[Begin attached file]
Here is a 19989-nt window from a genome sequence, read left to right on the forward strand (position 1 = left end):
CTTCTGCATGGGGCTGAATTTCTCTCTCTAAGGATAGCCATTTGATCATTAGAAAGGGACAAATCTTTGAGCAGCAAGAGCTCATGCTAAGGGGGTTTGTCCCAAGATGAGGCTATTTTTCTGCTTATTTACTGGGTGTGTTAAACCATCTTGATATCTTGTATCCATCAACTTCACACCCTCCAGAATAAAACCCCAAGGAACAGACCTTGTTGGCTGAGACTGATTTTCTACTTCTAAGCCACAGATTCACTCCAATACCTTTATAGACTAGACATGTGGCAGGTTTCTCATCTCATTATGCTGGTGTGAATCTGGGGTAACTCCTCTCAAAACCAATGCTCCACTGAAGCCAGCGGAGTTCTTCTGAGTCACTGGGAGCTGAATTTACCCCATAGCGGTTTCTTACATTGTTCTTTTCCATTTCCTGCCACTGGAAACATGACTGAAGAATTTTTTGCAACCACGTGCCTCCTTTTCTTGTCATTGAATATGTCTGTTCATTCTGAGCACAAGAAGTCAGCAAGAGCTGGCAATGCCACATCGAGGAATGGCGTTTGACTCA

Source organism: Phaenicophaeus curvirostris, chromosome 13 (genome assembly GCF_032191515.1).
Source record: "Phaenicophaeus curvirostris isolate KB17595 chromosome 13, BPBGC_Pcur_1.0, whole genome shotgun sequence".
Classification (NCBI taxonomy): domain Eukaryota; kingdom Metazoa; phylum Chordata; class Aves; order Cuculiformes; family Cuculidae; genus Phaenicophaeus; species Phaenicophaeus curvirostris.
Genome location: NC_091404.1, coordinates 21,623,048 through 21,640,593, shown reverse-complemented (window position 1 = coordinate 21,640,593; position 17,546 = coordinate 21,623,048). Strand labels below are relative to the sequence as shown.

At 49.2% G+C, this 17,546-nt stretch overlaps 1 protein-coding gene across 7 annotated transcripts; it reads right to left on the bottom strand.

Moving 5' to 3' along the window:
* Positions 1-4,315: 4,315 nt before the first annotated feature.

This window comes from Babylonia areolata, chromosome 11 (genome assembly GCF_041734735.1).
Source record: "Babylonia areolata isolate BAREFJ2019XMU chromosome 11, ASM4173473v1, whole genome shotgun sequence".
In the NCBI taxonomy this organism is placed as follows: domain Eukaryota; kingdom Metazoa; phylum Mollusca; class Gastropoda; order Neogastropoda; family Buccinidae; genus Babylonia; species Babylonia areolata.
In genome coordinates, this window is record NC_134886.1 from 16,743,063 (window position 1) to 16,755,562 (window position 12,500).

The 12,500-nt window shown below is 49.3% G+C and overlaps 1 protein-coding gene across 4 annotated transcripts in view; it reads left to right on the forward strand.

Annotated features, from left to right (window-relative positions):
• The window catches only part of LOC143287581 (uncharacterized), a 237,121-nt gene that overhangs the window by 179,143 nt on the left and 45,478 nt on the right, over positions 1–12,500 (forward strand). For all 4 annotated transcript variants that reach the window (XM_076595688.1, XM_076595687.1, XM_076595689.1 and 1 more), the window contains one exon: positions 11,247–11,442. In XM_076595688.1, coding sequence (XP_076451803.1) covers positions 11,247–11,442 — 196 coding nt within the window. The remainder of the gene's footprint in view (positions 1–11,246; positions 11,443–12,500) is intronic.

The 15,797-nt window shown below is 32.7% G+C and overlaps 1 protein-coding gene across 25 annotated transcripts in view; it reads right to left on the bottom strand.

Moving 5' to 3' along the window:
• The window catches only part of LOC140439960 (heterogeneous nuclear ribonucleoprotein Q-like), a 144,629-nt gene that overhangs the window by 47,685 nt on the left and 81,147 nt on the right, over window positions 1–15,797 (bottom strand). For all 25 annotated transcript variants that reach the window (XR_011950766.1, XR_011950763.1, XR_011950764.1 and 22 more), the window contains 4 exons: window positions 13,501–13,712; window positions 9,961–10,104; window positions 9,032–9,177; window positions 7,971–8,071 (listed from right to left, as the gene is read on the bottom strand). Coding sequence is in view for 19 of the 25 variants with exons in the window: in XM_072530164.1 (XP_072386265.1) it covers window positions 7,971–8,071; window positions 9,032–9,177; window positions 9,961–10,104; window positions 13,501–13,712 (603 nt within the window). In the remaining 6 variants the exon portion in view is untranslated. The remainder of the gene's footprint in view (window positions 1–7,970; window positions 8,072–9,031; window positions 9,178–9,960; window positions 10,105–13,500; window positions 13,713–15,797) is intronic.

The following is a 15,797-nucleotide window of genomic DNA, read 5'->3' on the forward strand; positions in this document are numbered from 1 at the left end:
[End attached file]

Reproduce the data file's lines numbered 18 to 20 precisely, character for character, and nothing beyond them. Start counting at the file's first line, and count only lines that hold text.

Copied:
Moving 5' to 3' along the window:
• The window catches only part of LOC140439960 (heterogeneous nuclear ribonucleoprotein Q-like), a 144,629-nt gene that overhangs the window by 47,685 nt on the left and 81,147 nt on the right, over window positions 1–15,797 (bottom strand). For all 25 annotated transcript variants that reach the window (XR_011950766.1, XR_011950763.1, XR_011950764.1 and 22 more), the window contains 4 exons: window positions 13,501–13,712; window positions 9,961–10,104; window positions 9,032–9,177; window positions 7,971–8,071 (listed from right to left, as the gene is read on the bottom strand). Coding sequence is in view for 19 of the 25 variants with exons in the window: in XM_072530164.1 (XP_072386265.1) it covers window positions 7,971–8,071; window positions 9,032–9,177; window positions 9,961–10,104; window positions 13,501–13,712 (603 nt within the window). In the remaining 6 variants the exon portion in view is untranslated. The remainder of the gene's footprint in view (window positions 1–7,970; window positions 8,072–9,031; window positions 9,178–9,960; window positions 10,105–13,500; window positions 13,713–15,797) is intronic.

The following is a 15,797-nucleotide window of genomic DNA, read 5'->3' on the forward strand; positions in this document are numbered from 1 at the left end: